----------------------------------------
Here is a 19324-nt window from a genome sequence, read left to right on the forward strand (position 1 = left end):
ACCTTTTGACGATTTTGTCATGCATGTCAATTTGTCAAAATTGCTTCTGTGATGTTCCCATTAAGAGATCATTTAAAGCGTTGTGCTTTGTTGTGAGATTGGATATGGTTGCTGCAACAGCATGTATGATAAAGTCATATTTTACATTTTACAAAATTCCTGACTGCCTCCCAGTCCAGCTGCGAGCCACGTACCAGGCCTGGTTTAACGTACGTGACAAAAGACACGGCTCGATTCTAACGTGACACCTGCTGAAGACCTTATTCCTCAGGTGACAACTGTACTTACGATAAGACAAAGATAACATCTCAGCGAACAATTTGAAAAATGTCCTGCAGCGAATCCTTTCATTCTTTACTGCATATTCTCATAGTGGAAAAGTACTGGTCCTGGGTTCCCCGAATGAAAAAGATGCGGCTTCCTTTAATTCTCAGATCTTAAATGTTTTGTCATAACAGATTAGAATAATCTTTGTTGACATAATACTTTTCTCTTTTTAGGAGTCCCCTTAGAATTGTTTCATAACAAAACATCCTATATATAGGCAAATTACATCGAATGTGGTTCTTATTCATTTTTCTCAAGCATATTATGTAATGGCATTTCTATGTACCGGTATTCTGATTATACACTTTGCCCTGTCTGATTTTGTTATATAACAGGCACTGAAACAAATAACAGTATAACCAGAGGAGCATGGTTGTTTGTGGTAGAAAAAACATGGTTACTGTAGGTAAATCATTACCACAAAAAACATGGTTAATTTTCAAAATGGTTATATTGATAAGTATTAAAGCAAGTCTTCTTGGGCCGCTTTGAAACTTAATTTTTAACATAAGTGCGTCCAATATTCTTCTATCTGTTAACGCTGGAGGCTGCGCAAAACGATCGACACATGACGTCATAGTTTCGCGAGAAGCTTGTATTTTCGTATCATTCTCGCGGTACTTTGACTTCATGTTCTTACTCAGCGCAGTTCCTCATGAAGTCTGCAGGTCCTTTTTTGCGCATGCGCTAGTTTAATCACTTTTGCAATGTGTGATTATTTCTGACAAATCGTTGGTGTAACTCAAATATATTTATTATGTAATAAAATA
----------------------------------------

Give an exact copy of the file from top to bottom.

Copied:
Here is a 19324-nt window from a genome sequence, read left to right on the forward strand (position 1 = left end):
ACCTTTTGACGATTTTGTCATGCATGTCAATTTGTCAAAATTGCTTCTGTGATGTTCCCATTAAGAGATCATTTAAAGCGTTGTGCTTTGTTGTGAGATTGGATATGGTTGCTGCAACAGCATGTATGATAAAGTCATATTTTACATTTTACAAAATTCCTGACTGCCTCCCAGTCCAGCTGCGAGCCACGTACCAGGCCTGGTTTAACGTACGTGACAAAAGACACGGCTCGATTCTAACGTGACACCTGCTGAAGACCTTATTCCTCAGGTGACAACTGTACTTACGATAAGACAAAGATAACATCTCAGCGAACAATTTGAAAAATGTCCTGCAGCGAATCCTTTCATTCTTTACTGCATATTCTCATAGTGGAAAAGTACTGGTCCTGGGTTCCCCGAATGAAAAAGATGCGGCTTCCTTTAATTCTCAGATCTTAAATGTTTTGTCATAACAGATTAGAATAATCTTTGTTGACATAATACTTTTCTCTTTTTAGGAGTCCCCTTAGAATTGTTTCATAACAAAACATCCTATATATAGGCAAATTACATCGAATGTGGTTCTTATTCATTTTTCTCAAGCATATTATGTAATGGCATTTCTATGTACCGGTATTCTGATTATACACTTTGCCCTGTCTGATTTTGTTATATAACAGGCACTGAAACAAATAACAGTATAACCAGAGGAGCATGGTTGTTTGTGGTAGAAAAAACATGGTTACTGTAGGTAAATCATTACCACAAAAAACATGGTTAATTTTCAAAATGGTTATATTGATAAGTATTAAAGCAAGTCTTCTTGGGCCGCTTTGAAACTTAATTTTTAACATAAGTGCGTCCAATATTCTTCTATCTGTTAACGCTGGAGGCTGCGCAAAACGATCGACACATGACGTCATAGTTTCGCGAGAAGCTTGTATTTTCGTATCATTCTCGCGGTACTTTGACTTCATGTTCTTACTCAGCGCAGTTCCTCATGAAGTCTGCAGGTCCTTTTTTGCGCATGCGCTAGTTTAATCACTTTTGCAATGTGTGATTATTTCTGACAAATCGTTGGTGTAACTCAAATATATTTATTATGTAATAAAATA